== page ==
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Rep. Vernon Ehlers (R-MI) addresses the students in the Rayburn House Office Building.
In June, the 24 high school students named to the US Physics Olympiad team met with members of Congress at a breakfast in Washington, DC, co-hosted by Rep. Vernon Ehlers (R-MI) and Rep. Rush Holt (D-NJ), both physicists and fellows of the APS.
In addition to the breakfast, the students came from all around the US to attend a grueling physics boot camp at the University of Maryland in College Park, competing to be one of the five chosen to represent the US at the International Physics Olympiad, held in July in Padua, Italy. Teachers at the camp supplied students with guidance on how to solve tough physics problems that ultimately enable physicists to help society, from predicting the size of dangerous, lava-filled areas after a volcanic eruption to designing solar-powered aircraft similar to those used by NASA to monitor the environment and climate change.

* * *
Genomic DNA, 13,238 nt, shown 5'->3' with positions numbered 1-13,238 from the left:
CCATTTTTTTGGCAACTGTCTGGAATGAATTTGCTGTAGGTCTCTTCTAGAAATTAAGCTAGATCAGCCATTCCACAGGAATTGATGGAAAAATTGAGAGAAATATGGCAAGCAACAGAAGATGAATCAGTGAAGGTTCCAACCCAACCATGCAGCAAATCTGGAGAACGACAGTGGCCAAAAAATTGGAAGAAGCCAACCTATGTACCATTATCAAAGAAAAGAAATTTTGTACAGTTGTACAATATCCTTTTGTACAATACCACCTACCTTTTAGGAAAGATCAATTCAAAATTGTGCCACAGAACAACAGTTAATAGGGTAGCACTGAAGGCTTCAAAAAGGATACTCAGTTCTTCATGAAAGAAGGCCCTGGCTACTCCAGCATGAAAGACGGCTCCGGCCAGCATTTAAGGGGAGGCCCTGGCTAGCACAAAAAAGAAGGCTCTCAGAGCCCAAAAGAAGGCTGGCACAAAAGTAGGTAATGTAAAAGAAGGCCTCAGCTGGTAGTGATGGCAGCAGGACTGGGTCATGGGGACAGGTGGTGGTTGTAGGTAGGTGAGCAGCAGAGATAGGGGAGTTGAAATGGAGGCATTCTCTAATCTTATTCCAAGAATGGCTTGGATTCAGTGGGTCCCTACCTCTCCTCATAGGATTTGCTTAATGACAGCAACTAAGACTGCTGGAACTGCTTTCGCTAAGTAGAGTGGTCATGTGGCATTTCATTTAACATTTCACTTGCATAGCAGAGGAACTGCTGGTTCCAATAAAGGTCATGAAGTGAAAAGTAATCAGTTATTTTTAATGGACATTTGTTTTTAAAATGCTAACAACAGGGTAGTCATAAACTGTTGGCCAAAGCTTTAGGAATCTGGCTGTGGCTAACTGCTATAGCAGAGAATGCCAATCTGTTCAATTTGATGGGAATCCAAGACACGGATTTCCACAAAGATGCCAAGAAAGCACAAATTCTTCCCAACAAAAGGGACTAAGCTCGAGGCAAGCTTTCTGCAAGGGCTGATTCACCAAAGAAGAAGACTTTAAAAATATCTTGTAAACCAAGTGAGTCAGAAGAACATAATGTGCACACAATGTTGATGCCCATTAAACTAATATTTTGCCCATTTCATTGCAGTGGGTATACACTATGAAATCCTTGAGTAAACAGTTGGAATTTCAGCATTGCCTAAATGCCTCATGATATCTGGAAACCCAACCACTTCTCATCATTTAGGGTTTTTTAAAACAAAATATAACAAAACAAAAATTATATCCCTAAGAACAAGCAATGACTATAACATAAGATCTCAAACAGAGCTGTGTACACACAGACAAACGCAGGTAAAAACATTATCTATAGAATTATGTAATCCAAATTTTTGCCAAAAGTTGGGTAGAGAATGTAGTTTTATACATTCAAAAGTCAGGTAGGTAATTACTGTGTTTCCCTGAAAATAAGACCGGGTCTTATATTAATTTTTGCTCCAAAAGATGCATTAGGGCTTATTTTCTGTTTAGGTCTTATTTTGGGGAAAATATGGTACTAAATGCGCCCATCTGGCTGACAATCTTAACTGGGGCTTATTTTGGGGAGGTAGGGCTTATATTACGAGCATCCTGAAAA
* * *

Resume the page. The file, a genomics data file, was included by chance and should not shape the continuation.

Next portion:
Rep. Rush Holt (D-NJ) and Katherine Scott.
According to James Stith, director of physics programs at the American Institute of Physics and a former AAPT president, the breakfast came at a time when Congress is debating the future of science and math education policy. The House will be rewriting the Elementary and Secondary Education Act, the main law that governs Federal support of school programs for K-12 education. "It's important that our teachers continue to keep up with new and engaging approaches to K-12 education," said Holt, who has said that improving the nation's schools is one of his top priorities. Photographs of the students with their Congressional representatives at the breakfast, as well as from the physics training camp, are available online at www.aip.org/physnews/graphics/html/usteam99.cfm.
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